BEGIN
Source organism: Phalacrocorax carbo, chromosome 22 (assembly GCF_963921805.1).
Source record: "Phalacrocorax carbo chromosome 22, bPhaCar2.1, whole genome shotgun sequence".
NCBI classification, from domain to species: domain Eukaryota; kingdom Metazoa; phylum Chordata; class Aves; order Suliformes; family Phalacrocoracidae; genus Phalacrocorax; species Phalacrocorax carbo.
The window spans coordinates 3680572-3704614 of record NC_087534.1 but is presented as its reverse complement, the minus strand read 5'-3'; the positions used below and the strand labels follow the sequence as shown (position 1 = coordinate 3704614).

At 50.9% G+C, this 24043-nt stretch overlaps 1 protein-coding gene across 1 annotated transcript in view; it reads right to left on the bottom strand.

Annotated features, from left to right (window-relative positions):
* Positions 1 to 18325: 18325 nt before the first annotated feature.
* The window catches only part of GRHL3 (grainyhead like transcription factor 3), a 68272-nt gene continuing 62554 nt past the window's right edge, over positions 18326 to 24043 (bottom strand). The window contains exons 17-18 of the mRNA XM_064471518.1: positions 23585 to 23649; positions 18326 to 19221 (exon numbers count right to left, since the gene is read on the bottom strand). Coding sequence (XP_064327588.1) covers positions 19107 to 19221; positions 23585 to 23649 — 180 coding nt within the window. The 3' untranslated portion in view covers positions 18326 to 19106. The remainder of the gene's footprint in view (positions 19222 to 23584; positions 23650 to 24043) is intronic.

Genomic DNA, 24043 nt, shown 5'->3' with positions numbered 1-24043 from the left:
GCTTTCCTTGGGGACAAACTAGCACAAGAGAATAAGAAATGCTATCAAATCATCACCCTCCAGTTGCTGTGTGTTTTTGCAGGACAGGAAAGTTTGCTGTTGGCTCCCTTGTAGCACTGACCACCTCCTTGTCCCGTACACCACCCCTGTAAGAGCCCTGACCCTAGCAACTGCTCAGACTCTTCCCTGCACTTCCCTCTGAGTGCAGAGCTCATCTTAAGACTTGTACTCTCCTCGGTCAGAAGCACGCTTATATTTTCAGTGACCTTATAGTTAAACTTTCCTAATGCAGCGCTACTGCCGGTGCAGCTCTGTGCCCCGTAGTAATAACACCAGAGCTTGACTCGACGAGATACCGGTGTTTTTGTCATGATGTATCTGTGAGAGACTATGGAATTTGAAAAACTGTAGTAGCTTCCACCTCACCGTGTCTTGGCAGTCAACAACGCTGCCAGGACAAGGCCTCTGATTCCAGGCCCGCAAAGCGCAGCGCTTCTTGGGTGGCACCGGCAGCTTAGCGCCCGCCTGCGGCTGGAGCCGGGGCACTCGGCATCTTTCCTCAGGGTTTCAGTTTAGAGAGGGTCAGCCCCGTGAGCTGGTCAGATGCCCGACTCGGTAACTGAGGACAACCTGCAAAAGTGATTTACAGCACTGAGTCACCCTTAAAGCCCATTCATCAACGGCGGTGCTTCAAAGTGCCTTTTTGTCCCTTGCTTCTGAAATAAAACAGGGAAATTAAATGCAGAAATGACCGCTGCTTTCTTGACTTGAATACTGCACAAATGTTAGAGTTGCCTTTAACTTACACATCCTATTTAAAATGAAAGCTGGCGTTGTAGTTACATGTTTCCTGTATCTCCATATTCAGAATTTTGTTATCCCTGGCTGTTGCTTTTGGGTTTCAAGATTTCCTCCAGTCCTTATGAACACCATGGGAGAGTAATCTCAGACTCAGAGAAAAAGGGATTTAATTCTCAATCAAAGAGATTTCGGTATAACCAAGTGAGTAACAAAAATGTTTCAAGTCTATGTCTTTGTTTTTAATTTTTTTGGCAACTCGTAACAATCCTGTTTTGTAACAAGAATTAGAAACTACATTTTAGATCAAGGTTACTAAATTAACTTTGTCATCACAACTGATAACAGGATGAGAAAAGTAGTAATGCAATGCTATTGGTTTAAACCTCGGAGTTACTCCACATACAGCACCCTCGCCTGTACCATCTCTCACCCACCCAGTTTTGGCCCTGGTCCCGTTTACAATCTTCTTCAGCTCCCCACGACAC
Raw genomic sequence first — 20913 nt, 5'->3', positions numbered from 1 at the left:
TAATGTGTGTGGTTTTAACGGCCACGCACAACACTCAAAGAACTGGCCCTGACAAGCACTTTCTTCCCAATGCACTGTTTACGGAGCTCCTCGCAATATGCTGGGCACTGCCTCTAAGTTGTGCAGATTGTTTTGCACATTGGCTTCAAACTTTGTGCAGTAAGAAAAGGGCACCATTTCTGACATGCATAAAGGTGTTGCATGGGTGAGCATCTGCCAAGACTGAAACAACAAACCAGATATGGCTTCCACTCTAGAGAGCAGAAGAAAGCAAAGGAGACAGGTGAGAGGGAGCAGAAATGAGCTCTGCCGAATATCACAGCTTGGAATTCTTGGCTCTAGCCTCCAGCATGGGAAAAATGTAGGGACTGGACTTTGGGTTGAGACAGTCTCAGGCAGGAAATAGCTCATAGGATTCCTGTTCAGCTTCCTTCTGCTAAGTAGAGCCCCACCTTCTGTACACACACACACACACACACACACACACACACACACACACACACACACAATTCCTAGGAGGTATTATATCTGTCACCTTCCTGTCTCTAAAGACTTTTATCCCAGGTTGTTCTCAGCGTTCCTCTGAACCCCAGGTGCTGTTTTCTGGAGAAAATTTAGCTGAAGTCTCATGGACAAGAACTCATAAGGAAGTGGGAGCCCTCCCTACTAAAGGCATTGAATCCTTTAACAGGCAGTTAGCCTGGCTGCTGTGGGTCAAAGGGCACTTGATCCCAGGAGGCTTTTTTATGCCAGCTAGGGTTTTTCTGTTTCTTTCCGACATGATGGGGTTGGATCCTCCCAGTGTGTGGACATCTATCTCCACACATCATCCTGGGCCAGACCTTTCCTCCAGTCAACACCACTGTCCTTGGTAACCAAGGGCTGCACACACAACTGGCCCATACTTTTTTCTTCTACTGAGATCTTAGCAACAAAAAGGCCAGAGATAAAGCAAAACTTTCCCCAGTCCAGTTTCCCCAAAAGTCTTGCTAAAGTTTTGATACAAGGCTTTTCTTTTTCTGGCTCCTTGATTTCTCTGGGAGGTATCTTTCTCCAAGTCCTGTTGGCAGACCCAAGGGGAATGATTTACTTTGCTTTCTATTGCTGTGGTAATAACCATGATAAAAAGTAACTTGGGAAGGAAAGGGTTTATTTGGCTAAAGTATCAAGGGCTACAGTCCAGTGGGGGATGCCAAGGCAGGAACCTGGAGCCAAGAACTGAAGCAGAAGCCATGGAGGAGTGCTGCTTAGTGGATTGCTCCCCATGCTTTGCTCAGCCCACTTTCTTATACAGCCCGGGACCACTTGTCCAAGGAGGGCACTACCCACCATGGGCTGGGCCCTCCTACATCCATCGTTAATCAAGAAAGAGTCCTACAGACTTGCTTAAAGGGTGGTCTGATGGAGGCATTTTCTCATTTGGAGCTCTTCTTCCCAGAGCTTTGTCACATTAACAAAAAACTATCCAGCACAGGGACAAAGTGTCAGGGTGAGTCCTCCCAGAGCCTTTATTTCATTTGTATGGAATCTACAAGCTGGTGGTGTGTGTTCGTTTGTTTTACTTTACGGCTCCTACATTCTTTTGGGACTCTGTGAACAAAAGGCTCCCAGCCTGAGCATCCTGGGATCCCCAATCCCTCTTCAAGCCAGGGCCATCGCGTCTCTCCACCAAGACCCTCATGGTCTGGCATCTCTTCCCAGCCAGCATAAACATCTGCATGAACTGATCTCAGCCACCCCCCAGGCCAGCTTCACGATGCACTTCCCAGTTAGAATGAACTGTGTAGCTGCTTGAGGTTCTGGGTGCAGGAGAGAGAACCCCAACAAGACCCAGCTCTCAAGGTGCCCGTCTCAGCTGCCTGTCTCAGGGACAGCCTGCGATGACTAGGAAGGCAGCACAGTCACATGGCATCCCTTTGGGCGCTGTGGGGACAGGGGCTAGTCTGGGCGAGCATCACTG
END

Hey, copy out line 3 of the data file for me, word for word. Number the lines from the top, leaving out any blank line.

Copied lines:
NCBI classification, from domain to species: domain Eukaryota; kingdom Metazoa; phylum Chordata; class Aves; order Suliformes; family Phalacrocoracidae; genus Phalacrocorax; species Phalacrocorax carbo.